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Lethbridge Herald Newspaper Archives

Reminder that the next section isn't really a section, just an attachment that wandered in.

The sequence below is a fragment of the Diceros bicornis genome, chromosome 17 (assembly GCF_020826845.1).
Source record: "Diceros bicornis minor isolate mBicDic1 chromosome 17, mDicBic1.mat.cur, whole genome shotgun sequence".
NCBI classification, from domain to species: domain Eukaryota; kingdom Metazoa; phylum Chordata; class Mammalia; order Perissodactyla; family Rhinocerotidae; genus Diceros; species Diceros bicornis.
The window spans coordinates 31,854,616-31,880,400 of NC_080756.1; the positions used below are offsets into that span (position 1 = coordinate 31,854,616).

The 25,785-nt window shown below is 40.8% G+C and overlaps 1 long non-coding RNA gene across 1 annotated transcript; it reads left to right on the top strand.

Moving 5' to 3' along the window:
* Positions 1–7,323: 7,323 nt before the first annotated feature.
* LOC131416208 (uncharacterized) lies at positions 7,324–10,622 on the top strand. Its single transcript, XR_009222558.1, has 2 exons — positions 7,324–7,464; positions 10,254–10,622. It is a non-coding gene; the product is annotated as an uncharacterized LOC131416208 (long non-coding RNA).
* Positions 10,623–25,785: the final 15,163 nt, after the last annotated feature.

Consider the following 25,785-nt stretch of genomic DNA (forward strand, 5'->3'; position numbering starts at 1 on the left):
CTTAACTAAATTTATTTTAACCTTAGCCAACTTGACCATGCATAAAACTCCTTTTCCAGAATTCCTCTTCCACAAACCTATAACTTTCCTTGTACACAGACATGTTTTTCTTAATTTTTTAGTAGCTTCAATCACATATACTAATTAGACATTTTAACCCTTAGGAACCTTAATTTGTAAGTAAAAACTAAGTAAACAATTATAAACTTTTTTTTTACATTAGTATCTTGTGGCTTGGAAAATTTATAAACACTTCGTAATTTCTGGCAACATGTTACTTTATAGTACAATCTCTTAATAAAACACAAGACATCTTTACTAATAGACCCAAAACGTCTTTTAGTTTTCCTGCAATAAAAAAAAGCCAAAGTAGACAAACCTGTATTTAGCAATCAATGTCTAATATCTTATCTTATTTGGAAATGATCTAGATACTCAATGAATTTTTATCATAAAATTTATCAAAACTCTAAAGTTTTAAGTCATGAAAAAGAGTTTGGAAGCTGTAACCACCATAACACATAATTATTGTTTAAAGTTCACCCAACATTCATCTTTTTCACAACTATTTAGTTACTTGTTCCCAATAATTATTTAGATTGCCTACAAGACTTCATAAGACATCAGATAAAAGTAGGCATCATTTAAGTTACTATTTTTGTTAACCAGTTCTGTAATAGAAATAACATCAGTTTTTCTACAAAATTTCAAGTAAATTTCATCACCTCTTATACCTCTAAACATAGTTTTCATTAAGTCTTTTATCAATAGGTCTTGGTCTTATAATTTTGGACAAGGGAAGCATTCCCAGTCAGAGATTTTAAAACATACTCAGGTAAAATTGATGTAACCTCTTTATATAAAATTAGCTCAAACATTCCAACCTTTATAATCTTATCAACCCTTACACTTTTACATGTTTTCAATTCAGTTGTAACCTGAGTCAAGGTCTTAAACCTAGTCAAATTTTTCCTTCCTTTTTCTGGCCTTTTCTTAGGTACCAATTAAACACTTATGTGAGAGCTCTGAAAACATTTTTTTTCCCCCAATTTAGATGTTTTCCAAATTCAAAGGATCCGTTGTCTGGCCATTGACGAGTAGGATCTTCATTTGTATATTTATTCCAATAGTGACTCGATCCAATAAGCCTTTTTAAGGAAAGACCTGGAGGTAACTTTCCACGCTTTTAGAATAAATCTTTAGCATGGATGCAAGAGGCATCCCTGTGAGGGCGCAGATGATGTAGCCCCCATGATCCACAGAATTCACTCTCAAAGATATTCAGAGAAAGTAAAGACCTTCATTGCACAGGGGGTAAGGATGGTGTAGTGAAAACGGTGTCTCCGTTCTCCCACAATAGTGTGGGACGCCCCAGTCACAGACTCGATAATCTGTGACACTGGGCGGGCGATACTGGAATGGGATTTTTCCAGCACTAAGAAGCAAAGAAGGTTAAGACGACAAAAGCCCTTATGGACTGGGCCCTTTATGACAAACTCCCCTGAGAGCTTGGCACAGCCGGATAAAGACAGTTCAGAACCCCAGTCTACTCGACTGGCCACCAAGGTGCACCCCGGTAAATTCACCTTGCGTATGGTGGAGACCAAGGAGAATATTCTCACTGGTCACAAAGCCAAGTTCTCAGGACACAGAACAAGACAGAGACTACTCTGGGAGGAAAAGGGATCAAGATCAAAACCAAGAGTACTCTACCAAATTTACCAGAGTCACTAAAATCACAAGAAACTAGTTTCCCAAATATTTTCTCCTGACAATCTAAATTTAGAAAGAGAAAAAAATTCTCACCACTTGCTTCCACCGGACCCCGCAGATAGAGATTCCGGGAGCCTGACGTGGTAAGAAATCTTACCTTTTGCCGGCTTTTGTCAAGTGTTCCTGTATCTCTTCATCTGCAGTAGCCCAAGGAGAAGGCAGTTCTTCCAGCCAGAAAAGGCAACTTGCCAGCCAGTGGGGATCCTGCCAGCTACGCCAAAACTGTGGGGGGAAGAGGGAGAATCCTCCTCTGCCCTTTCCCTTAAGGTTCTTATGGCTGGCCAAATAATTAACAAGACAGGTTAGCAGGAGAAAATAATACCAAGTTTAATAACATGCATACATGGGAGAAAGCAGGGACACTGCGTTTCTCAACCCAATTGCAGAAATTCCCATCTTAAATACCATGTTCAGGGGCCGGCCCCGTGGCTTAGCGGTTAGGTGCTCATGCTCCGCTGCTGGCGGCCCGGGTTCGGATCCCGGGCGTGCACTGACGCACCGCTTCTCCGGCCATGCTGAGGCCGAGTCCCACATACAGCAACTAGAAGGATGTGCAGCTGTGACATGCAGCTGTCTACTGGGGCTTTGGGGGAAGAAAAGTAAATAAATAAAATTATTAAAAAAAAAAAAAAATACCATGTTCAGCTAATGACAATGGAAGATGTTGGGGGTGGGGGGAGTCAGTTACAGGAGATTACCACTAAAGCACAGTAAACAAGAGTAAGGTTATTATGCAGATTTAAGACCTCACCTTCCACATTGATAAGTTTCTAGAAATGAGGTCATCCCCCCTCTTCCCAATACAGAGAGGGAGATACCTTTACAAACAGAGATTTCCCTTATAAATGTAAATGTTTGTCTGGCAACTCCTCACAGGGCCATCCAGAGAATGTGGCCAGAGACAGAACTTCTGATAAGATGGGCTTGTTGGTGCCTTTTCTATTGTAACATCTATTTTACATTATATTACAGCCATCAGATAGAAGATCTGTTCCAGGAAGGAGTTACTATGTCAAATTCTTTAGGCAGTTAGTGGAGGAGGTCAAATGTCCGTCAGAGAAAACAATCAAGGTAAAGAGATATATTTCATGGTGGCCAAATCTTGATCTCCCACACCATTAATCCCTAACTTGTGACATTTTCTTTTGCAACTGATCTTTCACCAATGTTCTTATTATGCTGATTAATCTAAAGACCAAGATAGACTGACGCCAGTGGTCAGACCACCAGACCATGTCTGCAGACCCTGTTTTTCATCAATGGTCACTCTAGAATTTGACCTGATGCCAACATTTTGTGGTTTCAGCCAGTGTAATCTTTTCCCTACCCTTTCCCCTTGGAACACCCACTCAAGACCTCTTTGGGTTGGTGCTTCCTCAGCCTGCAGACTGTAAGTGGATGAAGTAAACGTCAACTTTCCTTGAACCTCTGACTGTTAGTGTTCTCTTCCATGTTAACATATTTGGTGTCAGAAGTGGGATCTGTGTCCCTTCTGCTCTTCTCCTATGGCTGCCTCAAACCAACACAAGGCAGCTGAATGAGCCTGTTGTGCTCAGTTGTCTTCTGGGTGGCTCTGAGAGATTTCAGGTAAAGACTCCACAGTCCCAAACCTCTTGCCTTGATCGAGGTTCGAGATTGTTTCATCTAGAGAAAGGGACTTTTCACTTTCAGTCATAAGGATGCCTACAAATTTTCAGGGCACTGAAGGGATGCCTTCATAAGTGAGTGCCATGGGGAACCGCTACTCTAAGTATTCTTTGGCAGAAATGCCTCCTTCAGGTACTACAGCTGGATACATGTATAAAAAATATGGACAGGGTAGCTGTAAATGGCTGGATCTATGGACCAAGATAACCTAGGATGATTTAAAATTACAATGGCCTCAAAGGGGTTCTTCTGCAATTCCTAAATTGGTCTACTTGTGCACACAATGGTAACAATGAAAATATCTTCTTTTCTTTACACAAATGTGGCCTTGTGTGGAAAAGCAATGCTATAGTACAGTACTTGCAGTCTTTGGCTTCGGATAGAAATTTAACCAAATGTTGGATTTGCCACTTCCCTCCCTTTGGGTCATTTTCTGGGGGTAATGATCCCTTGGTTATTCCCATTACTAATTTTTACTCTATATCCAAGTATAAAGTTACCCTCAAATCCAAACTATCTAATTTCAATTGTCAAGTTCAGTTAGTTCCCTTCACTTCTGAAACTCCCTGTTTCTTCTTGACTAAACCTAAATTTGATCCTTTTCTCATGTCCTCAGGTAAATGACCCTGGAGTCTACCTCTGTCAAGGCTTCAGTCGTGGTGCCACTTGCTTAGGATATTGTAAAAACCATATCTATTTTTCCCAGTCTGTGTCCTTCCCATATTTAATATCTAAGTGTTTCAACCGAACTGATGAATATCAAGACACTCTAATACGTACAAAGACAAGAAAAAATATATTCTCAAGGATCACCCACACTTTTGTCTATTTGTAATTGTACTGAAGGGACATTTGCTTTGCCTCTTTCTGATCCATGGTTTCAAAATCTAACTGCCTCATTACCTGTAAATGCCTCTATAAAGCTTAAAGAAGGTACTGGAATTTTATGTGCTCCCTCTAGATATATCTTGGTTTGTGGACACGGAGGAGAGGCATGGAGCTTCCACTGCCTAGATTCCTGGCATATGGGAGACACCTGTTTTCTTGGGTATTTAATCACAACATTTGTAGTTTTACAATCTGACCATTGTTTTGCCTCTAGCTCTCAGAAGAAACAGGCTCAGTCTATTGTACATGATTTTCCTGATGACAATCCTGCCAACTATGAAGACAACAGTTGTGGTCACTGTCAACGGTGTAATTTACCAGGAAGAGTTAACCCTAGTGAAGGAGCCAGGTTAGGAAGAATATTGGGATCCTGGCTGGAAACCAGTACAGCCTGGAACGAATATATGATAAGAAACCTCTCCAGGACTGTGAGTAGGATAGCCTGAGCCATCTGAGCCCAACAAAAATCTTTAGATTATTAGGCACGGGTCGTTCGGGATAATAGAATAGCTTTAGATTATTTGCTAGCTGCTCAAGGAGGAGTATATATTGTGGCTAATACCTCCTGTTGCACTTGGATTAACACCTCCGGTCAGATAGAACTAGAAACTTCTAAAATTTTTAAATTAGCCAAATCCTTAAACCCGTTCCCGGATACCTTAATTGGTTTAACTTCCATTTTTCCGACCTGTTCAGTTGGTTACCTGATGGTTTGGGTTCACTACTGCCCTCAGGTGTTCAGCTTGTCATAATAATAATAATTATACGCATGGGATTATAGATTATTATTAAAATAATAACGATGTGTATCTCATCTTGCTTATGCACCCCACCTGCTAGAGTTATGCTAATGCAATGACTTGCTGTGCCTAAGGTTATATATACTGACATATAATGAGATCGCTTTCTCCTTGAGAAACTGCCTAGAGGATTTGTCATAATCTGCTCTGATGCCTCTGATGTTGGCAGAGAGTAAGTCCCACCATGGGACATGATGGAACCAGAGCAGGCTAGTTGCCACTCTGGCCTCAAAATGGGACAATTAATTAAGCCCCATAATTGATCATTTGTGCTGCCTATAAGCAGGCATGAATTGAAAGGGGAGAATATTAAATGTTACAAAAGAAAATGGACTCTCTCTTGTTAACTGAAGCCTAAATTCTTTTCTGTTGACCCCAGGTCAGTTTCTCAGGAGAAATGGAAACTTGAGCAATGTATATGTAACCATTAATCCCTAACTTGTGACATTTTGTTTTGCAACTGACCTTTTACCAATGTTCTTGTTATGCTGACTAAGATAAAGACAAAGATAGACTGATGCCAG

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Lethbridge Herald, The (Newspaper) - May 12, 1972, Lethbridge, Alberta 4 THE icTKBRiCS: HESftLB Friday, May 11, Martin Meredith Curbing costs The president of the (.'anaelian Medical Association, Dr. II. D. Unbcrls of Newfoundland, has reiter- ated the concern oE that over growing medical cosls by ask- ing the federal government to intro- duce deterrent fees for medical ser- vices. Speaking to the annual meeting of Hie Manitoba Medical Association rccenlly, lie noted that since 1960 the average annual cost increase for per- sonal health care has been in the 12 1n 1-1 per cent area. At this escalating rate he said that medicare could eas- ily bankrupt Ihe Canadian economy iii a matter of a few years. Dr. Robert's suggestion of a deter- rent fee is not new. It had been dis- cussed and rejected at the lime the medicare program was introduced. In oilier countries it lias been imp- plemented with some success. In such instances, in addition to hcallh care premiums patients are asked to pay a small sum directly towards the cost of services received. Such "participation" fees Dr. Roberts con- tends, would make people think twice before seeking medical help for every minor ache and pain. On the other hand, arguments against such additional fees are well- founded. It is claimed llial adininis- tralive costs for such a scheme would negale the financial advan- tages. There is also the concern that people may be discouraged from seeking medical help when they need it. Undoubtedly (here is some abuse of the health care program hut is very likely minimal. The introduction of even a token deterrent fee would not discourage the neurotics so much as it would penalize lower income families who, for the first time, can get health care when it is necessary There are olher areas where costs could perhaps be curbed. More home nursing services for convalescents and the elderly would free active care hospital beds. Trained personnel to treat minor complaints would free busy doctors. Better utilization of outpatients departments would re- lease more hospital beds. Urging the medical profession to police itself in an attempt to keep their fees and costs at a sensible level would also help. There is no doubt something has lo be done, and very soon, to keep health care costs within reasonable bounds and all avenues should be well reviewed. Deterrent fees should be implemented only as a last resort. Disappea ring priccs 'Hie average housewife doesn't need Statistics Canada's report to know that the cost of living continues to rise, particularly in the food department. The only thing she's not sure of is the exact consumer price index which the report obligingly provides. Quite without the indices she knows that when she does her weekly shopping she'll be paying more for meat, particularly beef and pork, than she did at this time last year. Doubtless in many homes a roast of beef or pork is rapidly be- coming a "Sunday only" treat. Fruit also is up more than 14 per cent over last year, and eggs, the poor man's chicken dinner, have nearly flown the coop. The housewife knows the producers are happy to be getting good prices for their products but she questions bow much the supermarket adds lo their prices and what the basis is for their strange merchandising system. For as she scans the ads for possible food bargains, the housewife lias a niggling suspicion that she is a pawn in the supermarkets' whims. For example, one the specials will be beef, the next pork, the fol- lowing poultry. If the housewife's family are non-pork eaters she must pay the price for the non-specials, hoping by doing so she can take a tuck in her budget at another counter. It is illogical to her, the consumer, why she must be directed what and when to buy. The market she reasons, is not that flexible from week to week, year upon year, but seldom does she have much of a choice in so-called bargains that are pre-deter- mined for her. At Easter and Christ- mas, non-poultry eaters may be an- gered at the scant selection in beef and pork available. She doesn't care a hoot that turkeys have to he moved before the weekend is over, she wants a roast of beef now. But unless she's prepared lo pay for a prime cut she'll end up with a turkey in the oven. The continual climb of these foods will eventually he met with resis- tance by shoppers, not only because of the high cost, but also because of a natural resistance to having their menus decided for them. When the consumer's voice gets loud enough, it's bound to be heard. ART BUCHWALD What the president knows WASHINGTON I guess It would bo an understatement to say that things are not going as well In Indochina as Ihe president planned. Jlost Americans are quite confused about It and are wondering ivhy. 1 was, too. until I spoke to my friend Knmmsky in a bar the olhcr night. Kaminsky raised a frightening Ihought when he said, "The Americans have al- ways assumed that the president of the United States has information al his dis- posal that the rest of us don't." "Of course" I said. "Everyone knows that." "Well, suppose he doesn't? Suppose the president doesn't know any more a h o u t w'mt is going on (hat we "That's impossible, 1 smrl. "The president knows secrets thai none of us would dream of." "We like to think that.." be replied. "But what ho knows is ''It, be vfong. The president, has pvcry source nf information In this country available lo him, from Ihe CIA lo Ihe Pen lagon, to Uic embassy In Saigon. Their re- ports don'l lie." ''Well, how do you explain Ihe pre.ii- dcnL's assurances for the past three-and-a- half years thai Victnamizalion was work- was working when he said it was working. II just isn't working loo now. You can't expert Virtnamimllnn to work ALL the "Hut suppose the reports the president road w e r e overly optimistic In make Ihe people in the field look good. How would the- president know Ihe 'No one would do I proleslod. "They know the president relies on that in- formation ID make decisions "True, bul have you ever Iward nf a president getting a PESSIMISTIC report from until I admilted. insky, you are making me very nervous." "I am not being critical of the presi- dent." Kaminsky said. "I don't tlu'nk Presi- dent. Kennedy or President Johnson receiv- er] any more, honest rojHirls than President Nixon. Maybe (hat's why we've in Vietnam for 10 years. Anyone ever sta- tioned m Vietnam has always assurer! Ihe president in office (hat things were going well. The only people who didn'l believe the reports were Ihose who read the news- papers and watched the war on television. "The problem will] our presidents is that they refused lo believe what they read in the newspapers because Ihc secret reports Ihey received said Ihe exact, opposite.'' "Then what you're saying, Kaminsky, is llial. the people who read Ihe newspapers knew more ahoul what was going on in Indochina presidents of the United "Of You must, remember Mint. when you're president, you Irusl. people who agree uifh you more than people who disagree with you. would R prcsidcnl believe a news story lhat, makes his policy JOOK bail'.'" "lie vouldn'l." I admilted. "Particularly during an election year. Rut If we can't believe the prcsidcnl knows more lhan wo do, then it lakes all Uic fun out of having a president. 1 slill believe. Ihc president has lols nf secrets lhat he isn't telling us." Kaminsky said. "But. you must, keep in mind that Ihc fact lhat some- Ibing is secret dooMi'i, necessarily make, it true, and Ihc fact thai, something is trim doesn't necessarily make it secret." Kaminsky seemed pleased with himself. ''Would you like lo buy me another I replied iTorunlti Sun .Vus Srrvirn African guerrillas have new hope in UN I L'SAKA African nalinn- J alisL guerrilla movements, which to now have bitterly critical of Uic passive role they said Hie United Na- tions had played in campaigns against white minority govern- ments in soutlicrn Africa, are beginning li> look to the UN as a more useful ally. This change of altitude was demonstrated during a visit lo Africa of the UN decolonization committee which spent most April meeting nationalist move- ments In three centres In black Africa Conakry in Guinea, Lusaka In Zambia and Addis Ababa in Ethiopia, to listen lo progress reports on llicir cam- paigns. In contrast to previous visits lo Africa in which the UN corn, mittee confined itself to indoor discussions with nationalist representative, on this occasion three members of the commit' tee diplomats from Sweden, Ecuador and Tunisia made a trip to areas of Portuguese Guinea under (he control of Amilcar Cahral's guerrilla movement PAKJC (African I'arty for the Independence of Guinea Bissau and Capo Verde I. Their unprecedented expedi- tion angered the Portuguese (who denied that the commit- tee bad set fool in Bis- sau) and considerably im- pressed oilier nationalist move- ments operating in southern Africa. Two of them MPLA from Angola and FRELIMO from Mozambique asked the UN committee lo send similar delegations at a later stage lo territories which they control. Although the guerrilla move- ments still remain impjilient with Ihc obviously limited role which the UN can play, criti- cism of the UN is more muled than before from both (he nationalists and from indepen- dent African governments like Zambia which )iad on a pre- vious visit of the committee to Lusaka referred to Ihe UN as (he "graveyard" of African causes. Of major importance lo tlio guerrilla movements is the real prospect of gelling substantial UN aid for their cause. While in Lusaka, the UN committee passed the customary resolu- tions attacking Portuguese rula hut in addition iL urged Ilia UN's specialized agencies such as UNESCO and the World Health Organization to provide material support to guerrilla movements. IL seems likely that UN health and educational facilities will be used to an in- creasing extent by guerrilla organizations. Much of the aid which the receive al present comes from Russia, China, and 1 he East European countries; in particular all arms supplies come from these sources. But a growing volume of aid is being given by Western sources, notably by Scandina< vian countries. In some the national- ists arc more eager lo gel Western aid than Communist since it lends to balance their heavy dependence on the East. It is also an indication of the widening for their cause. United Nations assist- ance falls into this category but it also confers on the lib- eration movements a degree of international recognition which they are most anxious to ac- quire. One of the decolonization committee's most significant on its recent trip to Africa to pass a resolution In Con- akry (hat. CabraTs I'AHiTJ WHS Lhc only "aulh- nific'' representative of (ho people of Guinea Bissau, Be- cause of .such commitments, the guerrilla movements arc finding new merit in llie UN's work. (Written for Hie Herald and tlic Observer, London) Charles Yoley U.S. campaign for legal 'pot' gathers strength 'AL1FOTLMA mil he the first stale to legalize marijuana, it is being confident- ly predicted In the United States. Attitudes towards "pot" have undergone a distinct change in recent months, and the question being asked today is not ''should but "how soon Ehould we alter Ihe Dr. Roger 0. Egebcrg, spe- cial adviser lo President NLxon on public health matters, re- cently suggested that legalized marijuana in the U.S. was slill four years away, but the spon- sors of the California Mari- juana Initiative tlu'nk other- wise. You can meet them any day, working in crews at tres- tle tables in parking lots out- side the vast supermarkets, on beaches and street-corners, gathering signatures for the petition that seeks to make the possession of pot lawful. Already the hundreds of peo- ple mostly, but by no means all young working for tha CMI movement have gathered signatures towards their Letters fo the editor goal of. which, they claim, will be easily reached in May. The campaign is slate- wide, being organized in 3-1 Cal- ifornian counties, with the San Francisco area being, unsur- prisingly, the most active, and Los Angeles a close second Signing the petition so the organizers will tell you does not brand you as a smoker of the forbidden weed, nor even as one who endorses its use: you are merely helping to put the issue before the people, who would then vote on it. The CMI movement does not, In fact, go far beyond the rec- ommendations of the Presi- dent's Commission on Mari- juana and drug abuse. It, loo, would remove penalties for adult possession or personal use of pot. Where the iniliativa takes a further slep is suggest- ing that people be allowed lo grow marijuana for their per- sonal use, thus giving one pos- sible answer to the problem posed by the presidential ad- visers, who would permit pri- vate use but prohibit sale. Albeit grudgingly, more and more public figures includ- ing some who have strongly op- posed legalization in the past are coming round to the pos- ition that marijuana must be separated from hard drugs in the U.S. legal code; that a pinch of noi is no worse majbe even less harmful than a double gin. One such crusader against marijuana as an inevitable forerunner of amphetamines, LSD and heroin has been TV personality A r t Linkletter whose daughter died in a fall from a window while under tha cflecLs of LSD. But now Mr. LinkleLter says he agrees with young people who believe there is "an unwarranted hysteria concerning marijuana." If the citizenry, the police and the courts spent less lime worrying about "this relatively minor problem." says Linkletter, Am- erica might get on faster with the real problem of correcting hard drug abuse. But is America ready to do lliat? The latest national Gall- up poll does indicate a rise in Halhvuy house has been researched 1 ,1111 clad Ihnl al last issues such as the need for hostels and halfway houses are not swept under the carpet any longer but are brought out in the open, and In such a place in the newspaper where it is hard to miss. Most people in tlus area are not aware of the need for hos- tels and halfway houses. Un- less people become aware of the conditions under which some of their fellow citizens live it is oxlrcmely difficult lo gel a lioslcl or halfway house, established. For us was staled in The Herald articles a ven- ture surh as this ami from now on I will solely ocenpv my- ficlf v.ilb a halfway linuse lie- cause I am more familiar wild It needs 20 lo 25 per cenl of Ihe funds raised in the com- munity or area where it is go- ing lo he located. Tlie govern- ment, requires Ibis so llial Ihey can be sure Ihc citizens are supporting Ihc issue. As a meiuhor of (he ftosalla House CoinmiUcc I hou- ever take exception to a few slalcmenls appearing in t.lio last hvo nrficlos of (lie scries. The rommillcc. f o r Tiosalla House has done some research into the numbers of women taken inlo cuslody on charges under I be Liquor Conlrol Art, We also have kept track of (ho number of women going lo Hose Yellow I'Vcl while she was working al the LethbridKo Friendship Centre who needed a plaec (o stay and expressed Ihcir desire lo work lowards overcoming llicir problem. Wo have conlactcd Fort Saskal- chewan Correctional Institution and asked for the number of women coming from southern Alberta held there. Mrs. Thomas, chief matron at Fort Saskatchewan Correctional In- stitution is deeply concerned lhat Ibcrc is no place where she can refer women for re- habilitation in the Lellihridge area. The Lethhridgr Police Foren ought to he highly commend- ed. Quile some lime ago, I left a ten-speed bicycle un- locked In my driveway. II was slolen lhat night. Upon dis- covering the lliefl Ihe next morning, I immcdiaclly phoned Ihe police station, and des- cribed my bike, giving Ihc reg- istration number, efc. 11 is a common color though, and rnosl Icn speeds look Ille same, so I didn'l think Ihcro was a chance of my getting it back. Bul lhat very niphl, t received a call from Ihc polico slalion Idling me 1 could pick up my hiko anytime, as it liad been found. Incidents like (his mnke n person have a lol of rcspecl for Ihe good work our police, force riiics. HUTU WKINTIIAUII. Also we eonlacted our Ml1, MLA anil any olhcr politician who could have some interest in our venture, however re- mole, and passed on the facts lo lliem. So far we have only received Icllcrs stating lhat they would conlacl us, or re- ceived no answer al all. So we will remind (hem of the fact lhat we wanl Liiem to co-oper- ate with us. As lo the support from citi- zens or organizations in (his area, it is Irue Hint at one lime we only had indications of support from some city groups, hut. recently this is changing. We are receiving more support and are very happy with Ilie support given us by some or- ganizations and citizens. We only hope more will follow in their Footsteps. For to raise we need support from a number of people and organizations. Also Ihe committee itself Is making efforts to raise money. Un Saturday Afay 20 (here will be a rummage sale in Ihc Lelli- bridgc Friendship Centre from 11-12 a.m. Furthermore, any or- ganization wlio wishes us to come and speak on Ihe need for mid IV. goals of Rosalia House only has lo make this known to us and we will oblige. 1MIKS WAfiF.NAAR, Chairman, Ihe number of users: but not in the number of people opposing legalization. Gallup avers that K million adults (or about 18 per cert of the population) have sampler! pot. That is Ihree limes the figure estimated for two years ago. On (he other hand, by far the majority of users (and advo- cates) are In the 18-29 age group: after that, the genera- tion gap yawns forbiddingly. Eight out of 10 people polled opposed the legalization of marijuana; while for the use of "other 64 per cent of Americans thought that pen- alties for possession should be iiicj-eased. Yet, in California at least, there are continued signs of a turnabout in opinion. When the benign, lovable Mr. Linkletter, a repository of conservative virtues, finds himself allied wilh the radical Berkeley school board (which voted 3 lo 2 to approve a state initiative legal- izing then something is in the wind. Even the doyen of Californ- ian newspaper columnists, Ihe redoubtable Herb Caen of Ihe SAN FRANCISCO CHRON- 1CLE once voled by readers as among Ihe slale's Ten Most Powerful Men has come out in favor, again grudgingly, of Ihe weed: "Marijuana may bo worse than he wrola rccenlly, "hut I doubt it. Off- hand, I can't Uiink of anybody dead of weed, hut I have just jolted down Ihe names of two score of my contemporaries who died of ihe bottle." As for the president's com- mission, its findings, aFler a year-long international study, were that pot is a relatively harmless, even potenlially be- neFicent drug. The commission suggested legalization of use and possession vvilhin the con- fines of one's home, and a con- siderable reduction in penalties for sale, purchase and cul- tivation. To this, Dr. Egeberg has a ralher unusual suggestion to add: a trial of legal smoking in some small country where (he experiment might be stop- ped, should it misfire, more simply lhan in the vast and somewhat inflexible United States. Dr. Egeberg, who was addressing a Council of Eu- rope symposium drugs held in Strasbourg, added that "we are not encouraging anyone lo do bul he would discuss Ihe idea with officials of the Nixon administration. Meanwhile, the CMI move- ment continues to grow. One reason for the support it has garnered even among law-and- order enlhusiasts in California is the belief lhat student con- tempt for the police will be lessened if the marijuana laws are revised. Mr. John Kaplan, a former U.S. attorney in Saq Francisco, who once put pot- pushers behind bars without a qualm hut is now a lead- er of the reform campaign, ad- vocates a scheme of regula- tions similar to Ihose now con- Irolling the sale of alcohol. He envisages government-licensed marijuana stores, wilh taxes high enough lo price the drug out of young people's reach, and all sales to unricr-18s made illegal. The big tobacco firms aro keenly interested in the mari- juana market, despite their protestations lo Hie contrary; and when big business takes a hand in the United Stales, we may look for results before too long. (Wrillcii for (he Herald and The Observer, London) Looking backward Through The Herald UI22 We hear on good au- thority that as soon as seeding is completed, the noliklinbor is going In pull down (he flour mill at. Pinchcr Creek and haul it lo Lundbrcck. Positive identification of Ihc body Found near the Lindbergh estate has revealed it. lo be llial of (lie kidnapped Lindbergh baby. Flood waters havo lefl '10-50 families homeless in Blairmorc and between 100 and families have been driven oul of their homes. A building permit bar, been issued for the construc- tion of an one storey 10 by-lit) foot office building for the Lclhbridfic school division al 2M 13th Slrcct S. Construc- tion of Ihc building will slarL immediately. The Uthbridcje Herald 50-1 7lh St. S., Lctlibridfic, Alberta LETHBIUDGE HERALD CO. LTD., Proprietors and Publisher! Published Ittvl, by Ilnn. W. A. JUJCIIANAN Second Class Mnll RrnMrntlnn No 0013 Wpmhrr nf Thr Canadian nnil !hn Djnly Newspaper Publllhcri' Assocmllon nnri Iho Aurtil of Circulations CLEO W, MOWERS, Editor nntl PnhllMirr THOMAS H. ADAMS, Gcncrfll DON P1LI ING WILLIAM HAY AA.iniinino Edilnr Pdilrr ROV r- MH Fi DOUf-l M K Kf7rt AdvrrliMno Mnnflucr fcdiloiidl LJilor "THE HERALD SERVES THE SOUTH" ;